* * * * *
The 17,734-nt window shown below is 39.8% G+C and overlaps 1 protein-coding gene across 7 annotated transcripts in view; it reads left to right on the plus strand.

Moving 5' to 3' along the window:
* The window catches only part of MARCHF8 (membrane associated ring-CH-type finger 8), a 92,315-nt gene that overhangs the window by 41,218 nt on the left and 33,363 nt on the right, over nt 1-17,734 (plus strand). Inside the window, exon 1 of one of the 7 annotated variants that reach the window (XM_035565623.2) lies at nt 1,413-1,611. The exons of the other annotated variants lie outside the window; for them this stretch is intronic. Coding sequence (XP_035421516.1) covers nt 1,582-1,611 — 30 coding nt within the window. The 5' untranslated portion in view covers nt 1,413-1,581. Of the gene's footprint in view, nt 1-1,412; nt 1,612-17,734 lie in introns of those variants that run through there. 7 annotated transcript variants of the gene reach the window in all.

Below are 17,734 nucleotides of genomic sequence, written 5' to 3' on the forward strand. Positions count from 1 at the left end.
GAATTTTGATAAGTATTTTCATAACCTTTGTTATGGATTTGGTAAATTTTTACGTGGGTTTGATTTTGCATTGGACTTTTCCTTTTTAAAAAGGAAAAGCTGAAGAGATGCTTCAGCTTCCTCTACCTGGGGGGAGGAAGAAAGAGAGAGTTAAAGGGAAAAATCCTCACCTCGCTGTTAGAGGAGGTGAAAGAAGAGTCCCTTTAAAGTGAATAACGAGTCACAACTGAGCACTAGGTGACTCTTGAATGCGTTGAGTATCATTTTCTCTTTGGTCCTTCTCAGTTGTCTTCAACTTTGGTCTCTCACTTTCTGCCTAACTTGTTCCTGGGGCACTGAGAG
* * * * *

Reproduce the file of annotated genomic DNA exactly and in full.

The 17,734-nt window shown below is 39.8% G+C and overlaps 1 protein-coding gene across 7 annotated transcripts in view; it reads left to right on the plus strand.

Moving 5' to 3' along the window:
* The window catches only part of MARCHF8 (membrane associated ring-CH-type finger 8), a 92,315-nt gene that overhangs the window by 41,218 nt on the left and 33,363 nt on the right, over nt 1-17,734 (plus strand). Inside the window, exon 1 of one of the 7 annotated variants that reach the window (XM_035565623.2) lies at nt 1,413-1,611. The exons of the other annotated variants lie outside the window; for them this stretch is intronic. Coding sequence (XP_035421516.1) covers nt 1,582-1,611 — 30 coding nt within the window. The 5' untranslated portion in view covers nt 1,413-1,581. Of the gene's footprint in view, nt 1-1,412; nt 1,612-17,734 lie in introns of those variants that run through there. 7 annotated transcript variants of the gene reach the window in all.

Below are 17,734 nucleotides of genomic sequence, written 5' to 3' on the forward strand. Positions count from 1 at the left end.
GAATTTTGATAAGTATTTTCATAACCTTTGTTATGGATTTGGTAAATTTTTACGTGGGTTTGATTTTGCATTGGACTTTTCCTTTTTAAAAAGGAAAAGCTGAAGAGATGCTTCAGCTTCCTCTACCTGGGGGGAGGAAGAAAGAGAGAGTTAAAGGGAAAAATCCTCACCTCGCTGTTAGAGGAGGTGAAAGAAGAGTCCCTTTAAAGTGAATAACGAGTCACAACTGAGCACTAGGTGACTCTTGAATGCGTTGAGTATCATTTTCTCTTTGGTCCTTCTCAGTTGTCTTCAACTTTGGTCTCTCACTTTCTGCCTAACTTGTTCCTGGGGCACTGAGAG